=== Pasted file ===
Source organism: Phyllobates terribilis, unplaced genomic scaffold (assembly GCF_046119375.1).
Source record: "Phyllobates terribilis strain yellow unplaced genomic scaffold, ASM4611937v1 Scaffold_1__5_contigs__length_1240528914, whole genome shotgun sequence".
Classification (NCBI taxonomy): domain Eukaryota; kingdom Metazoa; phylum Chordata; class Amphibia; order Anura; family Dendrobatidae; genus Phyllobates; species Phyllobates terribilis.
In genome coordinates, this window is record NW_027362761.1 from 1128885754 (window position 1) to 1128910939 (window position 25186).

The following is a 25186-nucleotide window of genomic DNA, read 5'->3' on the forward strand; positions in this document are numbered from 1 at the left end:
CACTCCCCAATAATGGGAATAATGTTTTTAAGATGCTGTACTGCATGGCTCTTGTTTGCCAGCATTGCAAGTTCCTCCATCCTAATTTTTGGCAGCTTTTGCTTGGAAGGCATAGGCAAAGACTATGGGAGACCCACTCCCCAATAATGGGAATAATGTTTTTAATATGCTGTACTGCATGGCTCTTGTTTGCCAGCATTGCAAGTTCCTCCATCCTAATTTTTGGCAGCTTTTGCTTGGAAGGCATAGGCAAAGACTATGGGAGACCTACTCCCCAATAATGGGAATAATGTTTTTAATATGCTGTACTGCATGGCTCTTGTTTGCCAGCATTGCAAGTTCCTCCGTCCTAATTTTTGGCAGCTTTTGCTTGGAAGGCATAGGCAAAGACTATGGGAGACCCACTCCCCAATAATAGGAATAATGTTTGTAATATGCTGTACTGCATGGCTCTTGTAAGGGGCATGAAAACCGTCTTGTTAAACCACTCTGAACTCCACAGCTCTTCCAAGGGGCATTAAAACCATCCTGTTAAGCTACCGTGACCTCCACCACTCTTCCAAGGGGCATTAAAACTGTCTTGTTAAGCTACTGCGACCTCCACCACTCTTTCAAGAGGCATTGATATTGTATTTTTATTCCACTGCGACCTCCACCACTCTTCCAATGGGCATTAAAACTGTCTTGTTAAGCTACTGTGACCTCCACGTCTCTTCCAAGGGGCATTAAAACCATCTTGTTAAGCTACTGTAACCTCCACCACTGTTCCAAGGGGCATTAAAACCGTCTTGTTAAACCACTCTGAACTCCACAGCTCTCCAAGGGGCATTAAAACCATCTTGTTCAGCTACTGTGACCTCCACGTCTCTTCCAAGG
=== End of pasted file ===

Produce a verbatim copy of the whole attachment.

Source organism: Phyllobates terribilis, unplaced genomic scaffold (assembly GCF_046119375.1).
Source record: "Phyllobates terribilis strain yellow unplaced genomic scaffold, ASM4611937v1 Scaffold_1__5_contigs__length_1240528914, whole genome shotgun sequence".
Classification (NCBI taxonomy): domain Eukaryota; kingdom Metazoa; phylum Chordata; class Amphibia; order Anura; family Dendrobatidae; genus Phyllobates; species Phyllobates terribilis.
In genome coordinates, this window is record NW_027362761.1 from 1128885754 (window position 1) to 1128910939 (window position 25186).

The following is a 25186-nucleotide window of genomic DNA, read 5'->3' on the forward strand; positions in this document are numbered from 1 at the left end:
CACTCCCCAATAATGGGAATAATGTTTTTAAGATGCTGTACTGCATGGCTCTTGTTTGCCAGCATTGCAAGTTCCTCCATCCTAATTTTTGGCAGCTTTTGCTTGGAAGGCATAGGCAAAGACTATGGGAGACCCACTCCCCAATAATGGGAATAATGTTTTTAATATGCTGTACTGCATGGCTCTTGTTTGCCAGCATTGCAAGTTCCTCCATCCTAATTTTTGGCAGCTTTTGCTTGGAAGGCATAGGCAAAGACTATGGGAGACCTACTCCCCAATAATGGGAATAATGTTTTTAATATGCTGTACTGCATGGCTCTTGTTTGCCAGCATTGCAAGTTCCTCCGTCCTAATTTTTGGCAGCTTTTGCTTGGAAGGCATAGGCAAAGACTATGGGAGACCCACTCCCCAATAATAGGAATAATGTTTGTAATATGCTGTACTGCATGGCTCTTGTAAGGGGCATGAAAACCGTCTTGTTAAACCACTCTGAACTCCACAGCTCTTCCAAGGGGCATTAAAACCATCCTGTTAAGCTACCGTGACCTCCACCACTCTTCCAAGGGGCATTAAAACTGTCTTGTTAAGCTACTGCGACCTCCACCACTCTTTCAAGAGGCATTGATATTGTATTTTTATTCCACTGCGACCTCCACCACTCTTCCAATGGGCATTAAAACTGTCTTGTTAAGCTACTGTGACCTCCACGTCTCTTCCAAGGGGCATTAAAACCATCTTGTTAAGCTACTGTAACCTCCACCACTGTTCCAAGGGGCATTAAAACCGTCTTGTTAAACCACTCTGAACTCCACAGCTCTCCAAGGGGCATTAAAACCATCTTGTTCAGCTACTGTGACCTCCACGTCTCTTCCAAGG